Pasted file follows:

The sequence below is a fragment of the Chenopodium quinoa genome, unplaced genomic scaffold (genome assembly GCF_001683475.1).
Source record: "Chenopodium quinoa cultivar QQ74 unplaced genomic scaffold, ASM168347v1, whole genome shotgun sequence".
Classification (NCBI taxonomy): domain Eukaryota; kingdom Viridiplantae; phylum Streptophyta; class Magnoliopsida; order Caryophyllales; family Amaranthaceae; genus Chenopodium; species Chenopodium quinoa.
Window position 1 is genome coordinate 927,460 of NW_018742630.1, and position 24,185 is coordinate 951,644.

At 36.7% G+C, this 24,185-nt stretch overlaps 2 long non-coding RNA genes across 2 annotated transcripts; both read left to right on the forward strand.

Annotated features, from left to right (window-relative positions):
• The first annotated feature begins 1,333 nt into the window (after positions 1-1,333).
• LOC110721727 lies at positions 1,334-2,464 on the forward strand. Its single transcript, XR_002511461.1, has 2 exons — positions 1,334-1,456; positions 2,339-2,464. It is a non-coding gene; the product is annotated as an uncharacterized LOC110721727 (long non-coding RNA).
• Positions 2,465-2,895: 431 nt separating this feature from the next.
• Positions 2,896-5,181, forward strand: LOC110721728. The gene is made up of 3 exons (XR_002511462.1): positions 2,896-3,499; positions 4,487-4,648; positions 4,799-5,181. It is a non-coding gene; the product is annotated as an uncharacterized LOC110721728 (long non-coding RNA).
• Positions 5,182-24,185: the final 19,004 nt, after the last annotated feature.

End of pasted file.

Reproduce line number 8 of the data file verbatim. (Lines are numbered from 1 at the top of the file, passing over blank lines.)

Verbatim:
• LOC110721727 lies at positions 1,334-2,464 on the forward strand. Its single transcript, XR_002511461.1, has 2 exons — positions 1,334-1,456; positions 2,339-2,464. It is a non-coding gene; the product is annotated as an uncharacterized LOC110721727 (long non-coding RNA).